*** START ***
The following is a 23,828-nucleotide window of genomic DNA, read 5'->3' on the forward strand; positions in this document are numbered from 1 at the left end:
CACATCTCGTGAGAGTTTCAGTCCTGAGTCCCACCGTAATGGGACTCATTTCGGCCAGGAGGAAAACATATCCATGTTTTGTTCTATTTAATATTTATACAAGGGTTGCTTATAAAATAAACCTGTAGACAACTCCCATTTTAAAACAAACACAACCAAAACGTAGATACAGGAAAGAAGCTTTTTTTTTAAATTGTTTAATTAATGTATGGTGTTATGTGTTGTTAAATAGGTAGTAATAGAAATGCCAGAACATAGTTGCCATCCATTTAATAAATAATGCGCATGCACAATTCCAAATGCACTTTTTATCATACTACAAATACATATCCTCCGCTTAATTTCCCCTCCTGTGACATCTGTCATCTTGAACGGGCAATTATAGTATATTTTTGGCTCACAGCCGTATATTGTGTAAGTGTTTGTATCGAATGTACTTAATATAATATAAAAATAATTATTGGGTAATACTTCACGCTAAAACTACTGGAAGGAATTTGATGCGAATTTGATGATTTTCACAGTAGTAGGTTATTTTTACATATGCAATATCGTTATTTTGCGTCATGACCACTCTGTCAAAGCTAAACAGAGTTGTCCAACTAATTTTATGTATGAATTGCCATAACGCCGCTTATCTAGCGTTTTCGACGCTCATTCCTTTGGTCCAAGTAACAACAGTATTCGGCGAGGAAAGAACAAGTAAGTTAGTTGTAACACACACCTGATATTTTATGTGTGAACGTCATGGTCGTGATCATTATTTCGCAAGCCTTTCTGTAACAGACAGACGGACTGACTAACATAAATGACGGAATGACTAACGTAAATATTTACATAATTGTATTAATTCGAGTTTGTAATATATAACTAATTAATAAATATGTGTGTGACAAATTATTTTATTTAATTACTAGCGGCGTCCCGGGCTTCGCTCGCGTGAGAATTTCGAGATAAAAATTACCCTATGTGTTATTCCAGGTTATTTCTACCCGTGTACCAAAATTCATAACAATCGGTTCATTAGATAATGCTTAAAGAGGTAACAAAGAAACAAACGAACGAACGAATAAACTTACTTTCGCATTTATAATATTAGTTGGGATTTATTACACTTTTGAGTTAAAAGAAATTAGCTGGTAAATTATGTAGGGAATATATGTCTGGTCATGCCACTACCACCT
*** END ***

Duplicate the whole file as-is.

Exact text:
The following is a 23,828-nucleotide window of genomic DNA, read 5'->3' on the forward strand; positions in this document are numbered from 1 at the left end:
CACATCTCGTGAGAGTTTCAGTCCTGAGTCCCACCGTAATGGGACTCATTTCGGCCAGGAGGAAAACATATCCATGTTTTGTTCTATTTAATATTTATACAAGGGTTGCTTATAAAATAAACCTGTAGACAACTCCCATTTTAAAACAAACACAACCAAAACGTAGATACAGGAAAGAAGCTTTTTTTTTAAATTGTTTAATTAATGTATGGTGTTATGTGTTGTTAAATAGGTAGTAATAGAAATGCCAGAACATAGTTGCCATCCATTTAATAAATAATGCGCATGCACAATTCCAAATGCACTTTTTATCATACTACAAATACATATCCTCCGCTTAATTTCCCCTCCTGTGACATCTGTCATCTTGAACGGGCAATTATAGTATATTTTTGGCTCACAGCCGTATATTGTGTAAGTGTTTGTATCGAATGTACTTAATATAATATAAAAATAATTATTGGGTAATACTTCACGCTAAAACTACTGGAAGGAATTTGATGCGAATTTGATGATTTTCACAGTAGTAGGTTATTTTTACATATGCAATATCGTTATTTTGCGTCATGACCACTCTGTCAAAGCTAAACAGAGTTGTCCAACTAATTTTATGTATGAATTGCCATAACGCCGCTTATCTAGCGTTTTCGACGCTCATTCCTTTGGTCCAAGTAACAACAGTATTCGGCGAGGAAAGAACAAGTAAGTTAGTTGTAACACACACCTGATATTTTATGTGTGAACGTCATGGTCGTGATCATTATTTCGCAAGCCTTTCTGTAACAGACAGACGGACTGACTAACATAAATGACGGAATGACTAACGTAAATATTTACATAATTGTATTAATTCGAGTTTGTAATATATAACTAATTAATAAATATGTGTGTGACAAATTATTTTATTTAATTACTAGCGGCGTCCCGGGCTTCGCTCGCGTGAGAATTTCGAGATAAAAATTACCCTATGTGTTATTCCAGGTTATTTCTACCCGTGTACCAAAATTCATAACAATCGGTTCATTAGATAATGCTTAAAGAGGTAACAAAGAAACAAACGAACGAACGAATAAACTTACTTTCGCATTTATAATATTAGTTGGGATTTATTACACTTTTGAGTTAAAAGAAATTAGCTGGTAAATTATGTAGGGAATATATGTCTGGTCATGCCACTACCACCT